Ferrari's Kimi Raikkonen had gambled on full wet tyres on a bone-dry track. They were destroyed in no time at all and he would later retire at the red flag with an apparent car problem.

Politics and pressure will be impossible at Ferrari after no points from four starts

Glock - who was down the field and had less to lose - was the only driver to choose to switch to intermediates, with their smaller tread, as his first choice of rain tyre.

The German was initially 10 seconds faster than anyone else shod with the full wets - all of whom were desperately waiting for the heavy rain.

Button went directly to full wets before pitting again for intermediates. Fortunately for him, by that time, Glock had practically used up his inters and Button was able to pass him.

Once the torrential rain finally arrived it was back in for wets - a very challenging time for teams, drivers, timekeepers and commentators alike.

Then we had a 50-minute wait to find out if the race would restart. The drivers seemed universally reluctant to restart - even the full wets were simply not good enough to prevent aquaplaning at minimum speed.

I was impressed by the performance of the Red Bulls on the wet track.

Nico Rosberg
Rosberg will be disappointed with his eighth place after a strong start

Both Sebastian Vettel and Mark Webber were steaming through at one point. The cars seem to have good grip and balance, giving the drivers a lot of confidence in wet conditions.

It was unfortunate that Vettel, who battled torrential rain to win his first Grand Prix for Toro Rosso in Monza last season, fell off the track because he was on the wrong tyres.

Red Bull have the fastest 'conventional' car at the moment - ie without the controversial 'double diffuser' run by Brawn, Toyota and Williams. McLaren have the best Kers power-boost system.

Williams bared their teeth again and Rosberg is bound to be disappointed after finishing eighth once the red flag fell.

In Melbourne, he pushed the super-soft tyres too hard and fell back in the closing stages. He was leading beautifully in Sepang before losing out in the melee of tyre changes to finish eighth.

What we saw quite clearly again in Malaysia was F1's new order taking a grip on the championship - for now.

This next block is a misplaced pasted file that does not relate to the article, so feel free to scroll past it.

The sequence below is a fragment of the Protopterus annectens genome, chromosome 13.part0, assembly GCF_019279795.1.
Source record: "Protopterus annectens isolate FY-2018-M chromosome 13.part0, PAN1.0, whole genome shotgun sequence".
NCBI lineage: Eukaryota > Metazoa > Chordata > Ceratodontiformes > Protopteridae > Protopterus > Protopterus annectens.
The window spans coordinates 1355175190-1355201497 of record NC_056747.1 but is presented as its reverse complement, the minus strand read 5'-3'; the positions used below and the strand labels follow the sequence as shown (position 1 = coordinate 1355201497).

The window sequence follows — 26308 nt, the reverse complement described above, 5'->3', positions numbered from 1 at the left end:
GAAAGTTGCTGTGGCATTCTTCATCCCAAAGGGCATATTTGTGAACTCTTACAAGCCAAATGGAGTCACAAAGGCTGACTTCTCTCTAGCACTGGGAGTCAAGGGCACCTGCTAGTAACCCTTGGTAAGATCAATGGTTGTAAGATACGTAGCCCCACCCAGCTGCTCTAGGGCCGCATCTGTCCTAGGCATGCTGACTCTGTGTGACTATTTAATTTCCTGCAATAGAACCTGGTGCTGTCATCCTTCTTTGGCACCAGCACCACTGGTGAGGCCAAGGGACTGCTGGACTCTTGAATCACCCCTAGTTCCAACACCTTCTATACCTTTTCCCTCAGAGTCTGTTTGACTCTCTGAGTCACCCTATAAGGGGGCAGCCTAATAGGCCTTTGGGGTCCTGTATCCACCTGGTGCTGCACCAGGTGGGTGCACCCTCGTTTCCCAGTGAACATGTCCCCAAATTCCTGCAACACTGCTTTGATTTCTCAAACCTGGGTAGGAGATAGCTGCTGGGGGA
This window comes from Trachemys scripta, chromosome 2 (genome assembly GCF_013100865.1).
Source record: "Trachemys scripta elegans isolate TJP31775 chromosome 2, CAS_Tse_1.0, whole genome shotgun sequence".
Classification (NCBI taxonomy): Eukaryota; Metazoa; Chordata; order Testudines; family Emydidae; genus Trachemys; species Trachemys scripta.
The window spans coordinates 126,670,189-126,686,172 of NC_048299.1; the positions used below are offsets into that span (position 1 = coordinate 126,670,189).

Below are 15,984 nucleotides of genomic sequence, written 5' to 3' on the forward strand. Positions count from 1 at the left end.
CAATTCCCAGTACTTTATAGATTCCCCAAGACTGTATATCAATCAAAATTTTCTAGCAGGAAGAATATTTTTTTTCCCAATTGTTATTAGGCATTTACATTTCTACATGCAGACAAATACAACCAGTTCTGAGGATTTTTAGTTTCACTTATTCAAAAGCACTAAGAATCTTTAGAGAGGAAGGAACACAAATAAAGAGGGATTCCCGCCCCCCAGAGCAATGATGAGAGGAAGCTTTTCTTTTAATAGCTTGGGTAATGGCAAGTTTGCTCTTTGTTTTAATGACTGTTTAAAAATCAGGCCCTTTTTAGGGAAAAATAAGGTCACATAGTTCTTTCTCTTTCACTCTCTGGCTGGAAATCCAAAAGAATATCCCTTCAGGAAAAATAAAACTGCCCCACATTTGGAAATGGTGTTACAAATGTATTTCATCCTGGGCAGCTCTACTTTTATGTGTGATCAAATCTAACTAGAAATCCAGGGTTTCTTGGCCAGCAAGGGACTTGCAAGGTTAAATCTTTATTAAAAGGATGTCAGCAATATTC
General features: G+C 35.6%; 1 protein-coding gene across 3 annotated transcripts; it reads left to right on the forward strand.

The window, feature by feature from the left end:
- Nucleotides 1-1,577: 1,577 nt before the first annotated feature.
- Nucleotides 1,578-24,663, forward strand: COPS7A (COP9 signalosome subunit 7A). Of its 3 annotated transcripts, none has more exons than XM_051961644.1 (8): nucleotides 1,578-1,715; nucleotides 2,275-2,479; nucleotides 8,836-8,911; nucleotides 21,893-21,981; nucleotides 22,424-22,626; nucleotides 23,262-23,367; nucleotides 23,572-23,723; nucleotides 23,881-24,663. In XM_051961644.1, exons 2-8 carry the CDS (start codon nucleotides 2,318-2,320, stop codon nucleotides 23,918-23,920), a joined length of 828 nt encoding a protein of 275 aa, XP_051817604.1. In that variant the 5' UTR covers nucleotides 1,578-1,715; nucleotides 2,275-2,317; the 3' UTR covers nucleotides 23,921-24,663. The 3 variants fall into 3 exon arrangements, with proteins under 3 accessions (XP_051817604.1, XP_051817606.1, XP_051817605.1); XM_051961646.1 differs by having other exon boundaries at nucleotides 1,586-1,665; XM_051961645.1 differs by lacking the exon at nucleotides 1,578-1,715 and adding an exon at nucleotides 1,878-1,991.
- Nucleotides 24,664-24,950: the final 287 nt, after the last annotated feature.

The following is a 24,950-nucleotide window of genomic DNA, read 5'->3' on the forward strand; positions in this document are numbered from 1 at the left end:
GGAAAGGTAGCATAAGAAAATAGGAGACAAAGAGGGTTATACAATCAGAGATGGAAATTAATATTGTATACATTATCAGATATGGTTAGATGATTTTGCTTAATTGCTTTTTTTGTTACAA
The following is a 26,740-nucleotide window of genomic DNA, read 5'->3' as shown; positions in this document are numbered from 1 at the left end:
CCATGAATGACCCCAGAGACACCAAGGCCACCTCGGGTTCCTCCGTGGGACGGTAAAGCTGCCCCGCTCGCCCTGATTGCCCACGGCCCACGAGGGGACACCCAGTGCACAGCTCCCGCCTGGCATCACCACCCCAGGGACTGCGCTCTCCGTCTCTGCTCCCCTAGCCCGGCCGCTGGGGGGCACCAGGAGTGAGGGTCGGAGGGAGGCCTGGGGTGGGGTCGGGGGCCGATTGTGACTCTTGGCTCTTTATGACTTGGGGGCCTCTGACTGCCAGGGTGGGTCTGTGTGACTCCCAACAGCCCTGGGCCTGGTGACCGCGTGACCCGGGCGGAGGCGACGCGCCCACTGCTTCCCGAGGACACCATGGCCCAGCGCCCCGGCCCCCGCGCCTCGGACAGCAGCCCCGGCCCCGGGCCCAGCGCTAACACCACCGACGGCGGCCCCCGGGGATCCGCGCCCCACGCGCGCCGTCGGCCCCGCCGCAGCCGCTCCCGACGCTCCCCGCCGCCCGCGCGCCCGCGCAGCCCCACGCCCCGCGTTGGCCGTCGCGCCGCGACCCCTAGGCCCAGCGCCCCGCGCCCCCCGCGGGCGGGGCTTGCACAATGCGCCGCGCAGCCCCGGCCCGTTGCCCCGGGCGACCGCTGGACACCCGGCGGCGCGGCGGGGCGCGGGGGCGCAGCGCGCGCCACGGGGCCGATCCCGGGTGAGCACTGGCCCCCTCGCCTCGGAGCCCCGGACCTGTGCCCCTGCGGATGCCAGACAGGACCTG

Ferrari are last in the constructors' championship with zero points from four starts. Politics and pressure will be impossible there, especially after they also dropped the ball in qualifying with Felipe Massa's car and failed to get the Brazilian through the first part of qualifying.

So far the season has been all about the dominance of Brawn, Toyota and Williams - the three teams with double diffusers.


Toyota were loathe to let me get a good look at their latest triple diffuser design on the grid, but I can tell you the rest of the pack will be working on their own versions as fast as possible

We have to presume that the seven other teams will unveil step one of their remodelled aerodynamics at the Chinese Grand Prix in two weeks' time.

The diffuser affair may well be settled in the appeal courts on 14 April but the teams will be working on the assumption that the diffuser design is legal.

We have had a manic, breathless, exciting and controversial start to the 2009 season. We can draw breath for a few days now before flying off to China for round three next week.

Martin Brundle was talking to Sarah Holt

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see also
Classy Button wins abandoned race
05 Apr 09 |  Formula 1
Drivers back Malaysia abandonment
05 Apr 09 |  Formula 1
Ferrari problems frustrate Massa
05 Apr 09 |  Formula 1
Malaysian GP practice as it happened
03 Apr 09 |  Formula 1
Button seals dream Australia win
29 Mar 09 |  Formula 1
Malaysian GP circuit guide
04 Apr 09 |  Formula 1